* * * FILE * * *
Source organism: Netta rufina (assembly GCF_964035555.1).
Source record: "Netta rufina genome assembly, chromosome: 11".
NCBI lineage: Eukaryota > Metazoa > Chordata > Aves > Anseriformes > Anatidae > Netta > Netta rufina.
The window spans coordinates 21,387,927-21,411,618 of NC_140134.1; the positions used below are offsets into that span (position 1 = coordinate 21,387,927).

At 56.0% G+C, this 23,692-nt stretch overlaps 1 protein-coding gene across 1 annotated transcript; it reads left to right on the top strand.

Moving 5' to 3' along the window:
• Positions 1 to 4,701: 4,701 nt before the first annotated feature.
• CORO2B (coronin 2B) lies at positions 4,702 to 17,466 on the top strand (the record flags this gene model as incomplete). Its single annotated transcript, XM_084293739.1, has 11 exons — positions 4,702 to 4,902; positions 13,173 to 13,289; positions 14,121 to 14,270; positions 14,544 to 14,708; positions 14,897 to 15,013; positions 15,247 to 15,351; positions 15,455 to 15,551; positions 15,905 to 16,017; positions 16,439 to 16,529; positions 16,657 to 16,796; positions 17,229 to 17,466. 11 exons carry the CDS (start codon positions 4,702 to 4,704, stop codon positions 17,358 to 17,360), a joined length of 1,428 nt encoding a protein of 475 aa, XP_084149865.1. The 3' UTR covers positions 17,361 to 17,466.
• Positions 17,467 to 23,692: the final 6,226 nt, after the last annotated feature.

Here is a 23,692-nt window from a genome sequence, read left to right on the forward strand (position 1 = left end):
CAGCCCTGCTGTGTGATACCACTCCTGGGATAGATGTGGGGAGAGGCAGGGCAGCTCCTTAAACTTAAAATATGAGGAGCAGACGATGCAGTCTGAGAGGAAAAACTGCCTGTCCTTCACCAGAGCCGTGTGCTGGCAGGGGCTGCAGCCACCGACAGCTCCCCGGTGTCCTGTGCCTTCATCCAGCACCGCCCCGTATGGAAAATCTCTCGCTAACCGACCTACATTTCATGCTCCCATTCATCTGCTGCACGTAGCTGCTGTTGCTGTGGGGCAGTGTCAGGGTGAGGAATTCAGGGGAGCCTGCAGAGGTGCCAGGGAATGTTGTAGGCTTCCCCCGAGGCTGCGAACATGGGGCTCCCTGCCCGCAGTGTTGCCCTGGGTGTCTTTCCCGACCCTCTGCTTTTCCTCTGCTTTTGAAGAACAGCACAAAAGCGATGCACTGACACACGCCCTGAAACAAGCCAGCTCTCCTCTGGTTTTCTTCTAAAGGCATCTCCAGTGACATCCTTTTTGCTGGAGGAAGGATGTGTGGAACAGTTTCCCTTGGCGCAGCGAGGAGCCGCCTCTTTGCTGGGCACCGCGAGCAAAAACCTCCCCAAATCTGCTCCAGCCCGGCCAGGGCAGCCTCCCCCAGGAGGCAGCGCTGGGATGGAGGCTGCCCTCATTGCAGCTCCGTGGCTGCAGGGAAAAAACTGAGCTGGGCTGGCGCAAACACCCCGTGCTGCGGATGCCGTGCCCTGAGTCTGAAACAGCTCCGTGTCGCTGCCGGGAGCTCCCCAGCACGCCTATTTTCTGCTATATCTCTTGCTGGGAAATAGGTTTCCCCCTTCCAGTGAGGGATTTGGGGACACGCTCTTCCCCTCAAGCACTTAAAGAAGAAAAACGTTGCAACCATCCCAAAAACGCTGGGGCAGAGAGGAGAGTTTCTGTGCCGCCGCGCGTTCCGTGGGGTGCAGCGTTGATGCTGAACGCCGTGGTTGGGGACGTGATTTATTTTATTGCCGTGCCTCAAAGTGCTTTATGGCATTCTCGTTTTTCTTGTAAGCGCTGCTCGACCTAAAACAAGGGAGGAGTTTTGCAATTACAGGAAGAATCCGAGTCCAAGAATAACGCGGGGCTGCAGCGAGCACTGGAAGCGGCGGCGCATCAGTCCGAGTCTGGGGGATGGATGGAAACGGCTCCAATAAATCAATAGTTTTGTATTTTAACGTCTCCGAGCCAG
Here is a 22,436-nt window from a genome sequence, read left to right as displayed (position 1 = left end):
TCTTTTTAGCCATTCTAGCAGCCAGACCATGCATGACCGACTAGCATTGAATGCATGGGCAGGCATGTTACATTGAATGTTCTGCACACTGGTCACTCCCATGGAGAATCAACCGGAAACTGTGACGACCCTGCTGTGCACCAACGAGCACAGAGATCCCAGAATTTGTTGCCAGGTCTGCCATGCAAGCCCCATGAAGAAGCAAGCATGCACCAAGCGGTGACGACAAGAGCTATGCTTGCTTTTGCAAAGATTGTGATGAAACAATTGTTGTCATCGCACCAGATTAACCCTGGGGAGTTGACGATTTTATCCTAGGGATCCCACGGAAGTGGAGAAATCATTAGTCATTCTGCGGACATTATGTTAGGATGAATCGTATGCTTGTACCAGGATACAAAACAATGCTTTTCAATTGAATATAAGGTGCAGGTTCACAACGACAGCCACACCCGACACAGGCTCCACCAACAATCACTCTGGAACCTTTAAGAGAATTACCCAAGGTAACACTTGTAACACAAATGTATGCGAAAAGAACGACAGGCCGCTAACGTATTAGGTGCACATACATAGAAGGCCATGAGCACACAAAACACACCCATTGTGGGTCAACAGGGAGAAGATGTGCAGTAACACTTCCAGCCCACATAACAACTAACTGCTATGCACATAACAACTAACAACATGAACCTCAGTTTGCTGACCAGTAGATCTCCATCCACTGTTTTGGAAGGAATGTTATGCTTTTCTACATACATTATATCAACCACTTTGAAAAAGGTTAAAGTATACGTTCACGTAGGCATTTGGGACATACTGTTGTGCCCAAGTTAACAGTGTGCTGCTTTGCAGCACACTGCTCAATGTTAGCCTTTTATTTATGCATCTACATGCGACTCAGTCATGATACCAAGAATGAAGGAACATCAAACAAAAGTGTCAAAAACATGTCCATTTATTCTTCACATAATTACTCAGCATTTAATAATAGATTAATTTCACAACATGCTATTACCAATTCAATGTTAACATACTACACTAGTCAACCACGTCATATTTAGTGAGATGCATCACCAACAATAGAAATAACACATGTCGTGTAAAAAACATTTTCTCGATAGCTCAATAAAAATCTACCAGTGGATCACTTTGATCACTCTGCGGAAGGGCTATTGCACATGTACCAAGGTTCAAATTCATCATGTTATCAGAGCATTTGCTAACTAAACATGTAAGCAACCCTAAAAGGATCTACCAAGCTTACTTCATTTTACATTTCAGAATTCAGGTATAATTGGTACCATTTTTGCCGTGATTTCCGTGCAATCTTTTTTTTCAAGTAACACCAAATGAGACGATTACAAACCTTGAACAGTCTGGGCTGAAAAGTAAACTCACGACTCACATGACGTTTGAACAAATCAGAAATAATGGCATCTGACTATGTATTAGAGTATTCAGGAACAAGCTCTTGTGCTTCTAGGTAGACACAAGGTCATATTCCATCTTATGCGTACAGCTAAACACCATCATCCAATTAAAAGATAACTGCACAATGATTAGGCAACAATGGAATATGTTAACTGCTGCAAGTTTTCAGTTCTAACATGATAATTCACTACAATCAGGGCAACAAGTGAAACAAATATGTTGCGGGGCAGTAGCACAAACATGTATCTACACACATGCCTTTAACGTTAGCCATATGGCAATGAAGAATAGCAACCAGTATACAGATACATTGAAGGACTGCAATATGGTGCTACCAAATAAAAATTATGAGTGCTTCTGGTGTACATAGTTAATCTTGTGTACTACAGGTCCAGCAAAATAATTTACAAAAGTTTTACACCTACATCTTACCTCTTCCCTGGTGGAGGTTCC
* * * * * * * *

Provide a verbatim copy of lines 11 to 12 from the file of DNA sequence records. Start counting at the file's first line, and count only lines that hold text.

CAGCCCTGCTGTGTGATACCACTCCTGGGATAGATGTGGGGAGAGGCAGGGCAGCTCCTTAAACTTAAAATATGAGGAGCAGACGATGCAGTCTGAGAGGAAAAACTGCCTGTCCTTCACCAGAGCCGTGTGCTGGCAGGGGCTGCAGCCACCGACAGCTCCCCGGTGTCCTGTGCCTTCATCCAGCACCGCCCCGTATGGAAAATCTCTCGCTAACCGACCTACATTTCATGCTCCCATTCATCTGCTGCACGTAGCTGCTGTTGCTGTGGGGCAGTGTCAGGGTGAGGAATTCAGGGGAGCCTGCAGAGGTGCCAGGGAATGTTGTAGGCTTCCCCCGAGGCTGCGAACATGGGGCTCCCTGCCCGCAGTGTTGCCCTGGGTGTCTTTCCCGACCCTCTGCTTTTCCTCTGCTTTTGAAGAACAGCACAAAAGCGATGCACTGACACACGCCCTGAAACAAGCCAGCTCTCCTCTGGTTTTCTTCTAAAGGCATCTCCAGTGACATCCTTTTTGCTGGAGGAAGGATGTGTGGAACAGTTTCCCTTGGCGCAGCGAGGAGCCGCCTCTTTGCTGGGCACCGCGAGCAAAAACCTCCCCAAATCTGCTCCAGCCCGGCCAGGGCAGCCTCCCCCAGGAGGCAGCGCTGGGATGGAGGCTGCCCTCATTGCAGCTCCGTGGCTGCAGGGAAAAAACTGAGCTGGGCTGGCGCAAACACCCCGTGCTGCGGATGCCGTGCCCTGAGTCTGAAACAGCTCCGTGTCGCTGCCGGGAGCTCCCCAGCACGCCTATTTTCTGCTATATCTCTTGCTGGGAAATAGGTTTCCCCCTTCCAGTGAGGGATTTGGGGACACGCTCTTCCCCTCAAGCACTTAAAGAAGAAAAACGTTGCAACCATCCCAAAAACGCTGGGGCAGAGAGGAGAGTTTCTGTGCCGCCGCGCGTTCCGTGGGGTGCAGCGTTGATGCTGAACGCCGTGGTTGGGGACGTGATTTATTTTATTGCCGTGCCTCAAAGTGCTTTATGGCATTCTCGTTTTTCTTGTAAGCGCTGCTCGACCTAAAACAAGGGAGGAGTTTTGCAATTACAGGAAGAATCCGAGTCCAAGAATAACGCGGGGCTGCAGCGAGCACTGGAAGCGGCGGCGCATCAGTCCGAGTCTGGGGGATGGATGGAAACGGCTCCAATAAATCAATAGTTTTGTATTTTAACGTCTCCGAGCCAG
Here is a 22,436-nt window from a genome sequence, read left to right as displayed (position 1 = left end):